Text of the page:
Appeal from the Circuit Court of Macon County; the Hon. Jerry
L. Patton, Judge, presiding.
JUSTICE LONDRIGAN DELIVERED THE OPINION OF THE COURT:
In these two consolidated cases, the Coroner of Macon County filed claims in the respective estates seeking a fee for the preliminary investigation conducted by the coroner in each case. The trial judge denied both claims, finding that the investigations were not required under section 10 of "An Act to revise the law in relation to coroners" (Ill. Rev. Stat. 1981, ch. 31, par. 10). We affirm.
The issue presented for review is whether the coroner is entitled to his fees for conducting a preliminary investigation in each case.
Anice Cahill became ill at church on September 27, 1980, and was taken to St. Mary's Hospital and placed in the intensive care unit until her death October 1, 1980. She was under the care of Dr. Charles O. Stanley while in the hospital.
The death certificate was signed by Dr. Charles O. Stanley, who attended Mrs. Cahill from March 20, 1961, until her death, and contained a notation that the coroner had been notified; the coroner's records showed that a preliminary investigation was conducted.
Mrs. Cahill's death certificate was admitted into evidence. It stated that she was 85 years old and listed the immediate cause of her death as brain stem stroke with respiratory failure. The stated approximate interval between the onset of that condition and death was four days. Addison's disease was listed as another significant condition contributing to her death. No autopsy was performed.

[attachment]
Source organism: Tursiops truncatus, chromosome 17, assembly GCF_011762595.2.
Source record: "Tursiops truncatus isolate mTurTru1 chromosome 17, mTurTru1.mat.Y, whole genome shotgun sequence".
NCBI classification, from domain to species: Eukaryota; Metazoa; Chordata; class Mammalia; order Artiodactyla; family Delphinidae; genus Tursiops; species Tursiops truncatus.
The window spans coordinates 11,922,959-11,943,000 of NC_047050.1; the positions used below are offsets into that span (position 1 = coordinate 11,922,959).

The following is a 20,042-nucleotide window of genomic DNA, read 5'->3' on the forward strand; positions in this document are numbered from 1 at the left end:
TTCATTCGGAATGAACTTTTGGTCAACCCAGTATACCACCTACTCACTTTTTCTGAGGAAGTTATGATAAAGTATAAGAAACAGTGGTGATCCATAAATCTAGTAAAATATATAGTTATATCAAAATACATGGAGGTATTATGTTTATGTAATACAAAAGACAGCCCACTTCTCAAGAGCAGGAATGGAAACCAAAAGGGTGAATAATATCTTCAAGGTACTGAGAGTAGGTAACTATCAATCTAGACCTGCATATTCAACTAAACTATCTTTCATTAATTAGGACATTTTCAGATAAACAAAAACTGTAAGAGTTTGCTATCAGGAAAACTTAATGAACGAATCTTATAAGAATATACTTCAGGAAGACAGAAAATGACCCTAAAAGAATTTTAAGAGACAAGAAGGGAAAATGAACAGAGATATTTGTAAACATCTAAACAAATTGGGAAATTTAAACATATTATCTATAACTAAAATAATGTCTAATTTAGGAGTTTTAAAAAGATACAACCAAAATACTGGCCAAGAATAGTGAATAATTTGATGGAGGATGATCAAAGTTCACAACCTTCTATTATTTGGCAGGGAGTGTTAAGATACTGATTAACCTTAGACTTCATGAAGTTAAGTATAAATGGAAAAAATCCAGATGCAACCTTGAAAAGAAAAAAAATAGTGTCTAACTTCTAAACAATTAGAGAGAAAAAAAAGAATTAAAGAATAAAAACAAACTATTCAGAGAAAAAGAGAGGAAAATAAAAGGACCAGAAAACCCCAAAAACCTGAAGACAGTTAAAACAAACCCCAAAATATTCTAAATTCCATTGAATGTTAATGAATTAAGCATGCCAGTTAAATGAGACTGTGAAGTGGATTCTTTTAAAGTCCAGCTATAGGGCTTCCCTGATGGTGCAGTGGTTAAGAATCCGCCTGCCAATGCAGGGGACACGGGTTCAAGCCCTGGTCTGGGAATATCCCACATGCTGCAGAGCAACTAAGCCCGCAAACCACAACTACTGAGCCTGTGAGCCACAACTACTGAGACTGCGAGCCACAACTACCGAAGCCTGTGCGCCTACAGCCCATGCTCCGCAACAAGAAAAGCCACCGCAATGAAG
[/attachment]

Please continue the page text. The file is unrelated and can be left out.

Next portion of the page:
Chris Vallas, Coroner of Macon County, stated that the coroner's investigation revealed that Mrs. Cahill's death was a natural death.
On February 1, 1980, Thelma Schaub was stricken while eating supper and taken to Decatur Memorial Hospital. She was admitted to the intensive care unit of the hospital by Dr. Paul R. Stanley and remained there until her death on February 4, 1980, under the care of Dr. Paul R. Stanley and Dr. Hubbard.
Vallas testified that according to the coroner's records the coroner was called by the hospital and conducted a preliminary investigation and that the standard procedure is for the doctor and coroner to confer about which one of them will sign the death certificate.
The death certificate was signed by Dr. Paul R. Stanley, and there was no notation that the coroner was called by the doctor.
Mrs. Schaub's death certificate was admitted into evidence. It noted that she was 76 years old and listed the immediate cause of her death as brain stem infarction; the stated approximate interval between the onset of that condition and death was three days. There was no notation on the certificate that the coroner was notified of Mrs. Schaub's death. No autopsy was performed.
Vallas stated that his predecessor as coroner, Dr. John K. Morrison, and Mrs. Schaub's attending physician concluded that her death was a natural death. The coroner's report indicated that Dr. Paul R. Stanley would sign the death certificate. The police were not notified of Mrs. Schaub's death, no blood specimens were taken, and no inquest was performed.
The authority of a coroner to make a preliminary investigation into the circumstances of a death is governed by section 10 of "An Act to revise the law in relation to coroners" (Ill. Rev. Stat. 1981, ch. 31, par. 10), which says in pertinent part:
"Every coroner, whenever, as soon as he knows or is informed that the dead body of any person is found, or lying within his county, ...